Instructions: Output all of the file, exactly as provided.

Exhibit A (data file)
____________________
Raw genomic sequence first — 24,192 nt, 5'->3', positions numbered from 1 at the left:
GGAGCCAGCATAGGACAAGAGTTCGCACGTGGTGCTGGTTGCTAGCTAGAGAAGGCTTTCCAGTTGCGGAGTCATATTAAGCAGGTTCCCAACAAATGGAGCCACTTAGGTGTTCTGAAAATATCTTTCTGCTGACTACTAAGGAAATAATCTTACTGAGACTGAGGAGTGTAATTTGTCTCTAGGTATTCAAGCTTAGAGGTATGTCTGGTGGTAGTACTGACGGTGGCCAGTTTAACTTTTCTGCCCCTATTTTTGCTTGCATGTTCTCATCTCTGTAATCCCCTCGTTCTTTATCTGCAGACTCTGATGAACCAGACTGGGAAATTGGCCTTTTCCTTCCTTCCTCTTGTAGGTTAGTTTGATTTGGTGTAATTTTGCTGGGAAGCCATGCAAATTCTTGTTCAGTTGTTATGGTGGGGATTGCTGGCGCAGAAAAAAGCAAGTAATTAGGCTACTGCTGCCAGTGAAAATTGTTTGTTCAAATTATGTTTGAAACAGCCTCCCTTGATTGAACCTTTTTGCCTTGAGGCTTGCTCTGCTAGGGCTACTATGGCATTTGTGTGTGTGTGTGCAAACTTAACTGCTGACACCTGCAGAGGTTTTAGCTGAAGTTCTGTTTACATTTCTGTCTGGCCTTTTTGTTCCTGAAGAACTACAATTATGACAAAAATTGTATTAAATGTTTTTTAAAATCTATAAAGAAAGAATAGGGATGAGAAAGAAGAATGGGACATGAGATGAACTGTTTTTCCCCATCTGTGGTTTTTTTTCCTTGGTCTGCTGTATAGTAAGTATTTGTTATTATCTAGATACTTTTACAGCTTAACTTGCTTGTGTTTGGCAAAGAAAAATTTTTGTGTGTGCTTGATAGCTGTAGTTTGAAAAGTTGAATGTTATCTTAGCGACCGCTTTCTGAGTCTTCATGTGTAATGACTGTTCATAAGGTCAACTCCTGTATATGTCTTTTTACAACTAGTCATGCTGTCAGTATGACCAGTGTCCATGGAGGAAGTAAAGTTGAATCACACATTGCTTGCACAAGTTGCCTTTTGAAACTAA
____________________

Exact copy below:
Raw genomic sequence first — 24,192 nt, 5'->3', positions numbered from 1 at the left:
GGAGCCAGCATAGGACAAGAGTTCGCACGTGGTGCTGGTTGCTAGCTAGAGAAGGCTTTCCAGTTGCGGAGTCATATTAAGCAGGTTCCCAACAAATGGAGCCACTTAGGTGTTCTGAAAATATCTTTCTGCTGACTACTAAGGAAATAATCTTACTGAGACTGAGGAGTGTAATTTGTCTCTAGGTATTCAAGCTTAGAGGTATGTCTGGTGGTAGTACTGACGGTGGCCAGTTTAACTTTTCTGCCCCTATTTTTGCTTGCATGTTCTCATCTCTGTAATCCCCTCGTTCTTTATCTGCAGACTCTGATGAACCAGACTGGGAAATTGGCCTTTTCCTTCCTTCCTCTTGTAGGTTAGTTTGATTTGGTGTAATTTTGCTGGGAAGCCATGCAAATTCTTGTTCAGTTGTTATGGTGGGGATTGCTGGCGCAGAAAAAAGCAAGTAATTAGGCTACTGCTGCCAGTGAAAATTGTTTGTTCAAATTATGTTTGAAACAGCCTCCCTTGATTGAACCTTTTTGCCTTGAGGCTTGCTCTGCTAGGGCTACTATGGCATTTGTGTGTGTGTGTGCAAACTTAACTGCTGACACCTGCAGAGGTTTTAGCTGAAGTTCTGTTTACATTTCTGTCTGGCCTTTTTGTTCCTGAAGAACTACAATTATGACAAAAATTGTATTAAATGTTTTTTAAAATCTATAAAGAAAGAATAGGGATGAGAAAGAAGAATGGGACATGAGATGAACTGTTTTTCCCCATCTGTGGTTTTTTTTCCTTGGTCTGCTGTATAGTAAGTATTTGTTATTATCTAGATACTTTTACAGCTTAACTTGCTTGTGTTTGGCAAAGAAAAATTTTTGTGTGTGCTTGATAGCTGTAGTTTGAAAAGTTGAATGTTATCTTAGCGACCGCTTTCTGAGTCTTCATGTGTAATGACTGTTCATAAGGTCAACTCCTGTATATGTCTTTTTACAACTAGTCATGCTGTCAGTATGACCAGTGTCCATGGAGGAAGTAAAGTTGAATCACACATTGCTTGCACAAGTTGCCTTTTGAAACTAA